And I have plenty of strong balls with strong drillings, including a CRUX that I like a lot, with the pin well above the fingers and about a 75-degree drilling angle so the mass bias ends up a little bit to the right of my thumb. (It’s a 14 done long after I reviewed the CRUX so I didn’t measure the numbers.)
Especially with how strong the LOCK is, I didn’t want another strong ball drilled strong.
So I thought back to one of my all-time favorite asymmetrical balls — a VIRTUAL GRAVITY that had the pin above and a little left of my middle finger and the mass bias just to the right of my thumb. That ball lasted hundreds and hundreds of games over more than four years before I retired it.
I’ve since tried that control-style drilling in a few other balls with nowhere near the ball motion results as that VIRTUAL GRAVITY.
But I do have a SINISTER I love where the pin is above the middle finger and the mass bias is left of the thumb.
I had trouble with my first SINISTER that was drilled strong being too strong for my game, but the control-type drilling rolls excellent.
So I decided to try a combination of the SINISTER and VIRTUAL GRAVITY with my LOCK: the pin is above and a little left of my middle finger and the mass bias is left of my thumb hole. Because the CG is out of line to the left I actually needed to drill a weight hole LEFT of my grip — it is at 6 inches and I do not roll over it.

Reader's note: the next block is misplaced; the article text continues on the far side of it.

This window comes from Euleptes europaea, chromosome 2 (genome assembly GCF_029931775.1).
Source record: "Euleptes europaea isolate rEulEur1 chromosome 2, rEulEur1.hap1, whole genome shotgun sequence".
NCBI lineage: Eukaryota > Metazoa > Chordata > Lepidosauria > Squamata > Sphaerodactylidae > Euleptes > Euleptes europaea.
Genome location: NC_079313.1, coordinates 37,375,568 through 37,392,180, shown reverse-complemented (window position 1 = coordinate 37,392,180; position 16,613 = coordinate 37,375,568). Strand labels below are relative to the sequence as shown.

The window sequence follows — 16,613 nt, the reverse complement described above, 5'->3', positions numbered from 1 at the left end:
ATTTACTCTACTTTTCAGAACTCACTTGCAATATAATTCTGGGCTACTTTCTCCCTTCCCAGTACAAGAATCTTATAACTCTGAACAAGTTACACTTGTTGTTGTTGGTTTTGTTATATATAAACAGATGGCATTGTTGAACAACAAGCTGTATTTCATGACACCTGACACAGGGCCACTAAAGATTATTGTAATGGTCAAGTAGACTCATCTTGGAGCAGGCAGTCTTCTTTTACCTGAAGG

My PAP numbers are 4 over and 5/8 up and the LOCK numbers come out 5 3/4 inches pin to PAP, 6 inches pin to mass bias, and 2 7/8 pin buffer. The ball is pictured at the bottom of this review.
The LOCK, which is part of the Premier line, features the new the new GI-15 hybrid coverstock that comes 3,000-Abralon box finish, and the new asymmetrical RAD-X Core, which hasn’t been in any other ball but, says Storm, is built on the same platform that powered other RAD (Radial Accelerating Disk).
The core makes it a low RG, high differential ball, although the RG is a bit higher with 14 than 15 or 16 (2.52 to 2.48 and 2.47), so it may be that I don’t see quite as early revs and roll as people throwing 15 or 16.
I have thrown my LOCK on a house pattern and the 47-foot Kegel Statue of Liberty pattern, both at Ten Pin Alley in Fitchburg, which uses Kegel Ice oil on 12-year-old Brunswick synthetics.
No surprisingly the LOCK with my control-drilling and just a 3,000-Abralon surface was not near enough for Statue of Liberty. Even with it taken down to 500 using an old pad by hand — so more like 1,000 — for the next week on Statue of Liberty it just didn’t make a strong enough move on the back, which my CRUX was making.
However, on the house shot, it was exactly what I expected: A strong ball I could go straighter with, similar to how my VIRTUAL GRAVITY was.
Even at 500 Abralon by hand I could not get in the puddle and get it to turn the corner — the drilling is just too weak. (I wouldn’t worry about that as others who have used it with a strong drilling say it is great for getting in the oil and sending right.)